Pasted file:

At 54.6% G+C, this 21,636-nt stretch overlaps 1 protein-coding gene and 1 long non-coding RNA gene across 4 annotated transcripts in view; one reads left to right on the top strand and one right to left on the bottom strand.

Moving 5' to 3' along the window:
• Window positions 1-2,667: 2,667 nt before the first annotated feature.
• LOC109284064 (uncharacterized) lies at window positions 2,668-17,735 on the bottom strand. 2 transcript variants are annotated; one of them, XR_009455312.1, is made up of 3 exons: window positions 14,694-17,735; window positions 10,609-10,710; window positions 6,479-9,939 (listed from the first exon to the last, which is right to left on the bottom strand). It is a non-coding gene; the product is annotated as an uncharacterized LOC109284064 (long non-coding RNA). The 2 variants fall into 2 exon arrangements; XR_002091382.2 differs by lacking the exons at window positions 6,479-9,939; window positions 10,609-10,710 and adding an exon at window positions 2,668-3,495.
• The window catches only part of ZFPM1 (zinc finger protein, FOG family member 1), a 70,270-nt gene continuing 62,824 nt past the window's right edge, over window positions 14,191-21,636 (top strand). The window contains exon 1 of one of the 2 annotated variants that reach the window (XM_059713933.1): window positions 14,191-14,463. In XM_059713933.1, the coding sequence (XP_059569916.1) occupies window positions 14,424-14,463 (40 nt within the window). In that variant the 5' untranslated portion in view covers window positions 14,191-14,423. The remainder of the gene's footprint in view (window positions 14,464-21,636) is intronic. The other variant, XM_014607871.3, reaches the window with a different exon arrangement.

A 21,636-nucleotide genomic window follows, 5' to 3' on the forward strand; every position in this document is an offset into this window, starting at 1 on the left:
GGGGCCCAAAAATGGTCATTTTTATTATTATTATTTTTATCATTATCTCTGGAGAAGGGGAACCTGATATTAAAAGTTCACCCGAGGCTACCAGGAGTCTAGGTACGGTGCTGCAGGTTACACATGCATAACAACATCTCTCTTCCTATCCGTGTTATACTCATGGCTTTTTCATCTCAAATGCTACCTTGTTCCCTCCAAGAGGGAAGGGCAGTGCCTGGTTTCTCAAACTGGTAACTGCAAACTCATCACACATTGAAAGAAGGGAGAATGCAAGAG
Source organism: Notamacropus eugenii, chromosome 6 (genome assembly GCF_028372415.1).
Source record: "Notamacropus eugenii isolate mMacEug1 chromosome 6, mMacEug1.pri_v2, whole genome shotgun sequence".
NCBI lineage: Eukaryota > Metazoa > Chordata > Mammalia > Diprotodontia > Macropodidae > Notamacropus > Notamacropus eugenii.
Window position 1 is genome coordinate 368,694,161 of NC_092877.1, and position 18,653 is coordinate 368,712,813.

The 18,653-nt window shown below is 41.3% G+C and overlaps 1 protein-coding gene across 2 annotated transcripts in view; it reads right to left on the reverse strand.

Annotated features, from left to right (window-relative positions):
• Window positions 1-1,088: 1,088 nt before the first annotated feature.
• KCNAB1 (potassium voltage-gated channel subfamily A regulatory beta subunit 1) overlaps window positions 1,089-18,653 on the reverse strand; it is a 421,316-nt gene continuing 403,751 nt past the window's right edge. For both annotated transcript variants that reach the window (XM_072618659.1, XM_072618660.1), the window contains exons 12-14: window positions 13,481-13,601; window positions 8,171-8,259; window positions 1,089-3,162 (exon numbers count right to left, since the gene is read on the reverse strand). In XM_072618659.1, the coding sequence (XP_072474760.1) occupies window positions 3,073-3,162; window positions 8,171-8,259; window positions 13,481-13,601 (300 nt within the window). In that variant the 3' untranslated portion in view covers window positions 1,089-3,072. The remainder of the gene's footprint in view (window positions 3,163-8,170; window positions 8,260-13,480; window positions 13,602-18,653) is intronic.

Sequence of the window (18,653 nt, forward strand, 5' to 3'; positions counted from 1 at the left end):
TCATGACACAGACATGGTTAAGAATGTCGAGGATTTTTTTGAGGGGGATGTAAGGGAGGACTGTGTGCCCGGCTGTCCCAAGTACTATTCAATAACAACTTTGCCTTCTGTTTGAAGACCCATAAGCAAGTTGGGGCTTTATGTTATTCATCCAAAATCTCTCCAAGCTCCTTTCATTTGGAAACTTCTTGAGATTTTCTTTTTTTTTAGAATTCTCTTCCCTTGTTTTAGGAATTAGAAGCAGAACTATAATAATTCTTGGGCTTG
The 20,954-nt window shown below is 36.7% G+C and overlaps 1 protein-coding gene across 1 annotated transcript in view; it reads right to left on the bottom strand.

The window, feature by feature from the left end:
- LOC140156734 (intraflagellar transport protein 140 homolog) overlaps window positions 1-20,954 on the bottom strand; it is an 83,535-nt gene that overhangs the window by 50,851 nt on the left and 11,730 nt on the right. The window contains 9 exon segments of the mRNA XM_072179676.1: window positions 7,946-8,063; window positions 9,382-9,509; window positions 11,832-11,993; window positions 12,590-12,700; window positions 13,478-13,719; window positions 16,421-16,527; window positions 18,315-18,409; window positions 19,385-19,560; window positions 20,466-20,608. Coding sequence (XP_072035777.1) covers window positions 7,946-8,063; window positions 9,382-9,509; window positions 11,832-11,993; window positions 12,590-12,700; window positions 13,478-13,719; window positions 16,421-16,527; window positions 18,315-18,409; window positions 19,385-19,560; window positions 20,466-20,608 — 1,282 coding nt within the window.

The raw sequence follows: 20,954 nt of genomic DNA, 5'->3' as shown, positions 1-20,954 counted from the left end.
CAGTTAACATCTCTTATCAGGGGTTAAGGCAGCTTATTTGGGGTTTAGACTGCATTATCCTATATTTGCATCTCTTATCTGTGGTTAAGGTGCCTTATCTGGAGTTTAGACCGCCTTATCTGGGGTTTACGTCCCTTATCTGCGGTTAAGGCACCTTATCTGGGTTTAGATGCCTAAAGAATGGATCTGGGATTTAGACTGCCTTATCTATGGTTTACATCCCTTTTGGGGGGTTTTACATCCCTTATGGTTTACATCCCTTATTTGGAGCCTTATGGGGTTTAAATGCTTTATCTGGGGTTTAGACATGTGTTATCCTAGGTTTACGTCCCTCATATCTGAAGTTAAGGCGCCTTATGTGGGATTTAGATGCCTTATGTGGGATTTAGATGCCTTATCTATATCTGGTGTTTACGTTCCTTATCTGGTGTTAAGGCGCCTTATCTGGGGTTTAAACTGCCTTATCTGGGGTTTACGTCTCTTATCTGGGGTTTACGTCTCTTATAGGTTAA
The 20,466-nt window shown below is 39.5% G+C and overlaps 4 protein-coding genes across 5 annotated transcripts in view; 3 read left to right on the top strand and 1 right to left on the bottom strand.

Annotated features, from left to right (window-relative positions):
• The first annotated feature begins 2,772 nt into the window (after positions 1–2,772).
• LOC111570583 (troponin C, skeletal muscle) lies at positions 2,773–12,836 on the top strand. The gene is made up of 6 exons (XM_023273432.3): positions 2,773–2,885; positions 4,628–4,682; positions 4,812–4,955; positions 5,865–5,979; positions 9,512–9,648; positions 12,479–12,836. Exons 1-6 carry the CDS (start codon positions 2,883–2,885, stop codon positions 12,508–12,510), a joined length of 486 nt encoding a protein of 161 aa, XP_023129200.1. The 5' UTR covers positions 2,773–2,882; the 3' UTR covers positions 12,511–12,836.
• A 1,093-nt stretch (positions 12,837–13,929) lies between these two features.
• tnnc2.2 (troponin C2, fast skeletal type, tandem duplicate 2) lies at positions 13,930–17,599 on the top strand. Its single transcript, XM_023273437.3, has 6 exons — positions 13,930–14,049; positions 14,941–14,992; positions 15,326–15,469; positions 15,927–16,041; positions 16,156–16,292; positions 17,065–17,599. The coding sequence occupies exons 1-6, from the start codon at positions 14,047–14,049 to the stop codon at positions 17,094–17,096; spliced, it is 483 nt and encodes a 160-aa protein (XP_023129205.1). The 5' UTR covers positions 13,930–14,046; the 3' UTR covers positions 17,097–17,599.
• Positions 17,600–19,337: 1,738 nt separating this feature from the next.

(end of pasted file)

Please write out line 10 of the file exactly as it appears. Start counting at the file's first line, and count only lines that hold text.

NCBI lineage: Eukaryota > Metazoa > Chordata > Mammalia > Diprotodontia > Macropodidae > Notamacropus > Notamacropus eugenii.